Iteration complexity of randomized block-coordinate descent methods for minimizing a composite function

Peter Richtarik, Martin Takáč

Research output: Contribution to journalArticlepeer-review

Abstract

In this paper we develop a randomized block-coordinate descent method for minimizing the sum of a smooth and a simple nonsmooth block-separable convex function and prove that it obtains an $\epsilon$-accurate solution with probability at least $1-\rho$ in at most $O(\tfrac{n}{\epsilon} \log \tfrac{1}{\rho})$ iterations, where $n$ is the number of blocks. For strongly convex functions the method converges linearly. This extends recent results of Nesterov [Efficiency of coordinate descent methods on huge-scale optimization problems, CORE Discussion Paper #2010/2], which cover the smooth case, to composite minimization, while at the same time improving the complexity by the factor of 4 and removing $\epsilon$ from the logarithmic term. More importantly, in contrast with the aforementioned work in which the author achieves the results by applying the method to a regularized version of the objective function with an unknown scaling factor, we show that this is not necessary, thus achieving true iteration complexity bounds. In the smooth case we also allow for arbitrary probability vectors and non-Euclidean norms. Finally, we demonstrate numerically that the algorithm is able to solve huge-scale $\ell_1$-regularized least squares and support vector machine problems with a billion variables.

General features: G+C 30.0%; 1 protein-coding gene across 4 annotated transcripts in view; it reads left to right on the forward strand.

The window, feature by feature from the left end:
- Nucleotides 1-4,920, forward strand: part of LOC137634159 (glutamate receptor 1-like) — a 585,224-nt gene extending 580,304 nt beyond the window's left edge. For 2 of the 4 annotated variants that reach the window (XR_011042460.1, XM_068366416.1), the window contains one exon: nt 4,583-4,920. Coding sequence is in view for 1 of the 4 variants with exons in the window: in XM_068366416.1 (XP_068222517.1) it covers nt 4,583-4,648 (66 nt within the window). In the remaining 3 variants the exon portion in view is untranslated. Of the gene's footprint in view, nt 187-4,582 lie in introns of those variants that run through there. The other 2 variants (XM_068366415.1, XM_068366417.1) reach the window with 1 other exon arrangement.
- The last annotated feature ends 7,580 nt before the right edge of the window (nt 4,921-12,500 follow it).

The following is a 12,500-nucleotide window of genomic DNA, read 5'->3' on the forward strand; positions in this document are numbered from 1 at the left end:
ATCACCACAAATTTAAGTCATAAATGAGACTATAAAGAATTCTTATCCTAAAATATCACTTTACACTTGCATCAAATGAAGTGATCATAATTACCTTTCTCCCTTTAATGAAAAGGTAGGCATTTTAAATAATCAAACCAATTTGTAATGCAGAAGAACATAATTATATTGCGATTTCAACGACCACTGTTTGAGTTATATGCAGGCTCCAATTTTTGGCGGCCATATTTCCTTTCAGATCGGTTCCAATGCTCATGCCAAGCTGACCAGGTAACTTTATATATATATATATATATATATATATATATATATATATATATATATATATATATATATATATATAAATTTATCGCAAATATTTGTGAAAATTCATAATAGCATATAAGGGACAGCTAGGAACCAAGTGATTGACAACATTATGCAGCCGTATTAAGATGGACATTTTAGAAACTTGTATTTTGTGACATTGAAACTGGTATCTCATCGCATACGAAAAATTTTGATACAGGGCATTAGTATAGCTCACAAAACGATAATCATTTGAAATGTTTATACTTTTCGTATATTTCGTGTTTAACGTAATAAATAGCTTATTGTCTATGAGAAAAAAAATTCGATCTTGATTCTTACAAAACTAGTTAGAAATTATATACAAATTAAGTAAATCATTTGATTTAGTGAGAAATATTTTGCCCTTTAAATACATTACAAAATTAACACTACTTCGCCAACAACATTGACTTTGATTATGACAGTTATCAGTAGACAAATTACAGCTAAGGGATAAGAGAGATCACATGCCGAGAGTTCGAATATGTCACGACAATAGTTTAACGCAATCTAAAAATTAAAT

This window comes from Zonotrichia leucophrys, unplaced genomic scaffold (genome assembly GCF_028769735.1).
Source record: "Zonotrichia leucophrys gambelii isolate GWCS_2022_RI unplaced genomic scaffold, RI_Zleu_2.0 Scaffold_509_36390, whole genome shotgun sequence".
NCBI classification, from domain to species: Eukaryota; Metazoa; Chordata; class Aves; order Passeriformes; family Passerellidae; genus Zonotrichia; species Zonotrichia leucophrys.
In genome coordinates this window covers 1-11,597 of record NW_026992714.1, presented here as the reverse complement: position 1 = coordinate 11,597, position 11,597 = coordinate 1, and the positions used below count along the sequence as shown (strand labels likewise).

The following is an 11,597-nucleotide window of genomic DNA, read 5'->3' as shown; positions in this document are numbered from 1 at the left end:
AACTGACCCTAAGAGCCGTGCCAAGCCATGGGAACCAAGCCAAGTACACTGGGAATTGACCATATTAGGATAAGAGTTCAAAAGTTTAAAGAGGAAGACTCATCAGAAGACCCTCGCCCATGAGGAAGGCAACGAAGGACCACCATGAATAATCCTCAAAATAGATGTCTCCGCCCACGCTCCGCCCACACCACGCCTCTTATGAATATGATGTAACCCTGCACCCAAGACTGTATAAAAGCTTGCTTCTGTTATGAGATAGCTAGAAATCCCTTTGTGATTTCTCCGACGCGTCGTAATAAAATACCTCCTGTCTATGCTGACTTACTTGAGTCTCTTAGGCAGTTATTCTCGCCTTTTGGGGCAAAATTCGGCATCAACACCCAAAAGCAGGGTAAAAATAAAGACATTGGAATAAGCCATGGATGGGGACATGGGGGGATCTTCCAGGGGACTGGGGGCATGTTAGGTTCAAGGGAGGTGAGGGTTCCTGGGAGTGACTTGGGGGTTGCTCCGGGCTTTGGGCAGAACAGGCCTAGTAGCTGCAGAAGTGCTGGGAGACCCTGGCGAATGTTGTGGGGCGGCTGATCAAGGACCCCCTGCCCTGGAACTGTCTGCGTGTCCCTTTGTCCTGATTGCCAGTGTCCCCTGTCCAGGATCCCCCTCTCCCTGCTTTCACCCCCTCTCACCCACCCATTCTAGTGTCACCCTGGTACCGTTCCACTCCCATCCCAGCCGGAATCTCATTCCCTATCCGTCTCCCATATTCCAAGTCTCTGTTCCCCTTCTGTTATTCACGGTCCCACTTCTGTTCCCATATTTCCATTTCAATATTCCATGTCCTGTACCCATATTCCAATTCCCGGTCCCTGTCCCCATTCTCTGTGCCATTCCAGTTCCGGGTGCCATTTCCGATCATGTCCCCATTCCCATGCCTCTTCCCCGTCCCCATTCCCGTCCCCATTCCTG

Original languageEnglish
Pages (from-to)1-38
Number of pages38
JournalMathematical programming
Volume144
Issue number1-2
DOIs
Publication statusPublished - Apr 2014

Keywords

  • Block coordinate descent
  • Huge-scale optimization
  • Composite minimization
  • Iteration complexity
  • Convex optimization
  • LASSO
  • Sparse regression
  • Gradient descent
  • Coordinate relaxation
  • Gauss–Seidel method

Fingerprint

Dive into the research topics of 'Iteration complexity of randomized block-coordinate descent methods for minimizing a composite function'. Together they form a unique fingerprint.

Cite this